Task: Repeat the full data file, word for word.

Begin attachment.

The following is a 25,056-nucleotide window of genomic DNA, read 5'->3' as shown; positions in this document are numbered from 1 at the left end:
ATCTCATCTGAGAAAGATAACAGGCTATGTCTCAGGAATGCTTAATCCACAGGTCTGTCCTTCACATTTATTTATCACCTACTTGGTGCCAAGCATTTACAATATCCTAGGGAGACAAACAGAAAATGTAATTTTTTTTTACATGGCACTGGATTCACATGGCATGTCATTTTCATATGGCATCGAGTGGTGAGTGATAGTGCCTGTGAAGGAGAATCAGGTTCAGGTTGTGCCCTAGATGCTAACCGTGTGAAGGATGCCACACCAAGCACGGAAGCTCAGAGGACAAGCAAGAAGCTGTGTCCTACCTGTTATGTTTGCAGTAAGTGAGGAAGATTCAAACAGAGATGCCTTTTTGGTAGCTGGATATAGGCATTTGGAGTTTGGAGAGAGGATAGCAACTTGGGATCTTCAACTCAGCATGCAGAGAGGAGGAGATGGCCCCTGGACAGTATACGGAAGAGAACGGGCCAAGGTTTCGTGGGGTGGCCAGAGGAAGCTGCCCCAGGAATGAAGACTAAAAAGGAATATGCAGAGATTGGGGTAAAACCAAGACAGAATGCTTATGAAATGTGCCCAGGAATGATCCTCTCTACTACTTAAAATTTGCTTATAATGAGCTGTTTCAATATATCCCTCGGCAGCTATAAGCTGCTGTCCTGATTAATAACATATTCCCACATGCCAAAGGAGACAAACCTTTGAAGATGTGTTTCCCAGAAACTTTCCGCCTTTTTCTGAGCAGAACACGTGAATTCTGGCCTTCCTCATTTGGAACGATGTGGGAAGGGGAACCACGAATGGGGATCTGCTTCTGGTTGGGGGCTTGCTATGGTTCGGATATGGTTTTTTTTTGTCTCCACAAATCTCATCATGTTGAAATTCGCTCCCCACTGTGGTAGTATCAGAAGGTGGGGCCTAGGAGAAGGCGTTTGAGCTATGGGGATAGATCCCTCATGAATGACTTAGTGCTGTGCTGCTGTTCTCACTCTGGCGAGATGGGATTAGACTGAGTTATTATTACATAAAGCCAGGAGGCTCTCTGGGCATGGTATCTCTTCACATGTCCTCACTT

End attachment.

The following is a 25,056-nucleotide window of genomic DNA, read 5'->3' as shown; positions in this document are numbered from 1 at the left end:
ATCTCATCTGAGAAAGATAACAGGCTATGTCTCAGGAATGCTTAATCCACAGGTCTGTCCTTCACATTTATTTATCACCTACTTGGTGCCAAGCATTTACAATATCCTAGGGAGACAAACAGAAAATGTAATTTTTTTTTACATGGCACTGGATTCACATGGCATGTCATTTTCATATGGCATCGAGTGGTGAGTGATAGTGCCTGTGAAGGAGAATCAGGTTCAGGTTGTGCCCTAGATGCTAACCGTGTGAAGGATGCCACACCAAGCACGGAAGCTCAGAGGACAAGCAAGAAGCTGTGTCCTACCTGTTATGTTTGCAGTAAGTGAGGAAGATTCAAACAGAGATGCCTTTTTGGTAGCTGGATATAGGCATTTGGAGTTTGGAGAGAGGATAGCAACTTGGGATCTTCAACTCAGCATGCAGAGAGGAGGAGATGGCCCCTGGACAGTATACGGAAGAGAACGGGCCAAGGTTTCGTGGGGTGGCCAGAGGAAGCTGCCCCAGGAATGAAGACTAAAAAGGAATATGCAGAGATTGGGGTAAAACCAAGACAGAATGCTTATGAAATGTGCCCAGGAATGATCCTCTCTACTACTTAAAATTTGCTTATAATGAGCTGTTTCAATATATCCCTCGGCAGCTATAAGCTGCTGTCCTGATTAATAACATATTCCCACATGCCAAAGGAGACAAACCTTTGAAGATGTGTTTCCCAGAAACTTTCCGCCTTTTTCTGAGCAGAACACGTGAATTCTGGCCTTCCTCATTTGGAACGATGTGGGAAGGGGAACCACGAATGGGGATCTGCTTCTGGTTGGGGGCTTGCTATGGTTCGGATATGGTTTTTTTTTGTCTCCACAAATCTCATCATGTTGAAATTCGCTCCCCACTGTGGTAGTATCAGAAGGTGGGGCCTAGGAGAAGGCGTTTGAGCTATGGGGATAGATCCCTCATGAATGACTTAGTGCTGTGCTGCTGTTCTCACTCTGGCGAGATGGGATTAGACTGAGTTATTATTACATAAAGCCAGGAGGCTCTCTGGGCATGGTATCTCTTCACATGTCCTCACTT